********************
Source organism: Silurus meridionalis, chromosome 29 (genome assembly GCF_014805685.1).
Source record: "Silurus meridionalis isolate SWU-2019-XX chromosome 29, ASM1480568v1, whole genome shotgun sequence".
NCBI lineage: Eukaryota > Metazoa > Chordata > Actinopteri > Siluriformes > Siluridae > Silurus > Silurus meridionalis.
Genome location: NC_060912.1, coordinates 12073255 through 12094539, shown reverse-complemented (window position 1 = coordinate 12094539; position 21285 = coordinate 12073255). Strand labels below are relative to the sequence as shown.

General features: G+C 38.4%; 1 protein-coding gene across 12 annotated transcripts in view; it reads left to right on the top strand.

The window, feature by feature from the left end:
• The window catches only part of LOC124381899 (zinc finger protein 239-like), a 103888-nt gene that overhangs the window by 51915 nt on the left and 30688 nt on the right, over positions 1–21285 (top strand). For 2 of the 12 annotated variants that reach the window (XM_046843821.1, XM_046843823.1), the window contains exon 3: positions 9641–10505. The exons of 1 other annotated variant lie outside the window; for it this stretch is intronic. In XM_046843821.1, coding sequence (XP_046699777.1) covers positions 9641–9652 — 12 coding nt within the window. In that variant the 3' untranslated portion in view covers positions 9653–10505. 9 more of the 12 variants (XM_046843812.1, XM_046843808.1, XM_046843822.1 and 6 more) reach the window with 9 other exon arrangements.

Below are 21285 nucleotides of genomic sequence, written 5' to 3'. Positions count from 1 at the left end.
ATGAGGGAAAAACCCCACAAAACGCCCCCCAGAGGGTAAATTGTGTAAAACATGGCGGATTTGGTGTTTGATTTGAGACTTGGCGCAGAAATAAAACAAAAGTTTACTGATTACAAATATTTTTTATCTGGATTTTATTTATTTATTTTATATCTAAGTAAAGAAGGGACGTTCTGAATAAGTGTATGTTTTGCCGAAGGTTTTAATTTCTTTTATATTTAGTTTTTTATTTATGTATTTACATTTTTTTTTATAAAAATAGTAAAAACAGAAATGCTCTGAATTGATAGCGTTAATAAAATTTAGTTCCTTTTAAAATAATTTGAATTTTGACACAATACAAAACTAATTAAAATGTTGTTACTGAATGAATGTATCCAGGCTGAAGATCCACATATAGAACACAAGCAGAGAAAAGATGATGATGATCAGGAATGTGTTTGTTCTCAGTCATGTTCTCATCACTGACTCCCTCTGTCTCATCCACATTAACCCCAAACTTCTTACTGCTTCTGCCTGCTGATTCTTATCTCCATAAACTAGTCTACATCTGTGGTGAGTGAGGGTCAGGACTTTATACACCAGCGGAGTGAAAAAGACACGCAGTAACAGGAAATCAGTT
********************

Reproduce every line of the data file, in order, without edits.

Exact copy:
Source organism: Silurus meridionalis, chromosome 29 (genome assembly GCF_014805685.1).
Source record: "Silurus meridionalis isolate SWU-2019-XX chromosome 29, ASM1480568v1, whole genome shotgun sequence".
NCBI lineage: Eukaryota > Metazoa > Chordata > Actinopteri > Siluriformes > Siluridae > Silurus > Silurus meridionalis.
Genome location: NC_060912.1, coordinates 12073255 through 12094539, shown reverse-complemented (window position 1 = coordinate 12094539; position 21285 = coordinate 12073255). Strand labels below are relative to the sequence as shown.

General features: G+C 38.4%; 1 protein-coding gene across 12 annotated transcripts in view; it reads left to right on the top strand.

The window, feature by feature from the left end:
• The window catches only part of LOC124381899 (zinc finger protein 239-like), a 103888-nt gene that overhangs the window by 51915 nt on the left and 30688 nt on the right, over positions 1–21285 (top strand). For 2 of the 12 annotated variants that reach the window (XM_046843821.1, XM_046843823.1), the window contains exon 3: positions 9641–10505. The exons of 1 other annotated variant lie outside the window; for it this stretch is intronic. In XM_046843821.1, coding sequence (XP_046699777.1) covers positions 9641–9652 — 12 coding nt within the window. In that variant the 3' untranslated portion in view covers positions 9653–10505. 9 more of the 12 variants (XM_046843812.1, XM_046843808.1, XM_046843822.1 and 6 more) reach the window with 9 other exon arrangements.

Below are 21285 nucleotides of genomic sequence, written 5' to 3'. Positions count from 1 at the left end.
ATGAGGGAAAAACCCCACAAAACGCCCCCCAGAGGGTAAATTGTGTAAAACATGGCGGATTTGGTGTTTGATTTGAGACTTGGCGCAGAAATAAAACAAAAGTTTACTGATTACAAATATTTTTTATCTGGATTTTATTTATTTATTTTATATCTAAGTAAAGAAGGGACGTTCTGAATAAGTGTATGTTTTGCCGAAGGTTTTAATTTCTTTTATATTTAGTTTTTTATTTATGTATTTACATTTTTTTTTATAAAAATAGTAAAAACAGAAATGCTCTGAATTGATAGCGTTAATAAAATTTAGTTCCTTTTAAAATAATTTGAATTTTGACACAATACAAAACTAATTAAAATGTTGTTACTGAATGAATGTATCCAGGCTGAAGATCCACATATAGAACACAAGCAGAGAAAAGATGATGATGATCAGGAATGTGTTTGTTCTCAGTCATGTTCTCATCACTGACTCCCTCTGTCTCATCCACATTAACCCCAAACTTCTTACTGCTTCTGCCTGCTGATTCTTATCTCCATAAACTAGTCTACATCTGTGGTGAGTGAGGGTCAGGACTTTATACACCAGCGGAGTGAAAAAGACACGCAGTAACAGGAAATCAGTT